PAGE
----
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NASA Puts a Price On a 2024 Moon Landing: $35 Billion

An anonymous reader quotes a report from Ars Technica: Nearly 10 months after Vice President Mike Pence directed NASA to return astronauts to the Moon by 2024, the space agency has estimated how much its Artemis Program will cost. NASA says it will need an additional $35 billion over the next four years — on top of its existing budget — to develop a Human Landing System to get down to the Moon’s surface from lunar orbit while also accelerating other programs to make the 2024 date. NASA’s human spaceflight chief, Doug Loverro, shared this number Monday at Johnson Space Center, as the Trump White House released its fiscal year 2021 budget. It calls for a big increase in NASA’s budget, 12 percent over last year’s budget request, with a top-line number of $25.2 billion.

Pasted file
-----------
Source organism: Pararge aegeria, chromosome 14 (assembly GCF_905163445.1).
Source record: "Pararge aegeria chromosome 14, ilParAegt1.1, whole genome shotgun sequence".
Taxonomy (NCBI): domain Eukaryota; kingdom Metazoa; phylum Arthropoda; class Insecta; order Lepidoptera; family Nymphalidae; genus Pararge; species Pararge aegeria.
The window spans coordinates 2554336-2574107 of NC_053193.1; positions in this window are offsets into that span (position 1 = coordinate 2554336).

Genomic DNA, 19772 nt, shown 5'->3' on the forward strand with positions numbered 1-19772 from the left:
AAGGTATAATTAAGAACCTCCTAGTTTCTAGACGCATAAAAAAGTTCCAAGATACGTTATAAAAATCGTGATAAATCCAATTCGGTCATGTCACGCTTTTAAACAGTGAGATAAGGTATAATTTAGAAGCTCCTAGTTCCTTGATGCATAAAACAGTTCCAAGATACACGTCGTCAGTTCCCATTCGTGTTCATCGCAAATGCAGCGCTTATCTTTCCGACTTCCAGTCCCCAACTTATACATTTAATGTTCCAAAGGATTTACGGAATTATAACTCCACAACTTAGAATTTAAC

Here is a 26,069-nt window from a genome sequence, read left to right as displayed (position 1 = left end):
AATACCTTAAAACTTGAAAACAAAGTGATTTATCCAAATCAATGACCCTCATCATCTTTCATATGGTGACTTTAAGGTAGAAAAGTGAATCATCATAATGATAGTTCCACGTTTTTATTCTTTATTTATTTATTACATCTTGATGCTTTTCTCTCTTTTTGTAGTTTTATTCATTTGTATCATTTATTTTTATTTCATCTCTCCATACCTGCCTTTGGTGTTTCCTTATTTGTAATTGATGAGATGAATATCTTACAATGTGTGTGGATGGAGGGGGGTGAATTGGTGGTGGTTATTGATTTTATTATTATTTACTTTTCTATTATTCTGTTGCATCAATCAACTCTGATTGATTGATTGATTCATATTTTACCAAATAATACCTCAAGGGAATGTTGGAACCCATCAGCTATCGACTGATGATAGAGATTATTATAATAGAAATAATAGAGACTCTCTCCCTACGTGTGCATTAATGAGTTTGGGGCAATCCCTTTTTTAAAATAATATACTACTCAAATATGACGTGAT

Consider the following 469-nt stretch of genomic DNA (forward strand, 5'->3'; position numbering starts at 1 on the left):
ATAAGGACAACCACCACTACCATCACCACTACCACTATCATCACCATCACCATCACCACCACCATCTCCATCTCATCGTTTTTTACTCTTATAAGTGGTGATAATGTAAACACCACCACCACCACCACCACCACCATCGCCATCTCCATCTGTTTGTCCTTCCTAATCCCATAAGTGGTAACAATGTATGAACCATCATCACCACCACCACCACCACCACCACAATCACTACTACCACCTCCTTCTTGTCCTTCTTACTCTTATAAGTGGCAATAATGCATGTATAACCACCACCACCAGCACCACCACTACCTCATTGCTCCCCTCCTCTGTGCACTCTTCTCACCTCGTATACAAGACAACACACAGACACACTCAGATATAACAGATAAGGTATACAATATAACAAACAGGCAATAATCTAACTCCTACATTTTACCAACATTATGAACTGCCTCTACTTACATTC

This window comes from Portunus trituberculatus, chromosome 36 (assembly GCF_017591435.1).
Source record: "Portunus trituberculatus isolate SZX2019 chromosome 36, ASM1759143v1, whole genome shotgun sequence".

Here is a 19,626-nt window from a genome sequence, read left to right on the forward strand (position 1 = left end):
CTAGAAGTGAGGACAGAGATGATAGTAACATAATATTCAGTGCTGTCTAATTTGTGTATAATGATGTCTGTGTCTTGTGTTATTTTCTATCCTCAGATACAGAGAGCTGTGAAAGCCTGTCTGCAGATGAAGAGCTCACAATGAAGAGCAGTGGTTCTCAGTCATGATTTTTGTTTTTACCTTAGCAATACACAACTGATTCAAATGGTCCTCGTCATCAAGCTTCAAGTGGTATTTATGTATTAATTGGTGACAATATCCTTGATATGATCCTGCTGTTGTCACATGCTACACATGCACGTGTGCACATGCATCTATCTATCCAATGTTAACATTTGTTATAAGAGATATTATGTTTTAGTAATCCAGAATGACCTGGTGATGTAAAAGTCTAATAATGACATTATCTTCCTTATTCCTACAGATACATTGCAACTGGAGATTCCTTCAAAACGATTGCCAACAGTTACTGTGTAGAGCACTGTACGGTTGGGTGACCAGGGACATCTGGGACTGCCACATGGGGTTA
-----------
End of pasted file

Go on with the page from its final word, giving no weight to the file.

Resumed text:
The biggest increase will go toward the Human Landing System, $3.37 billion in fiscal year 2021 alone. NASA says, if funded by Congress, this would mark the first time the United States has directly spent money on a lunar lander since the Apollo program in the 1960s. The human spaceflight budget also funds a small space station in orbit around the Moon, called the Lunar Gateway. This is a sizable budget request and, other NASA programs aside, represents the kind of funding the space agency needs if it is to make progress toward landing humans on the Moon in the mid-2020s. The president’s budget also supports a lunar program that does meaningful things on the Moon, providing hundreds of millions of dollars to study the extraction of ice from the lunar poles and establishing a habitat on the surface. “In contrast to a recent authorization bill in the U.S. House of Representatives, the White House budget proposes using lunar landers developed via public-private partnerships, with contractors investing in their own landers,” the report adds. “Those landers would also be launched on privately developed rockets, helping to contain costs of the Artemis Program.”

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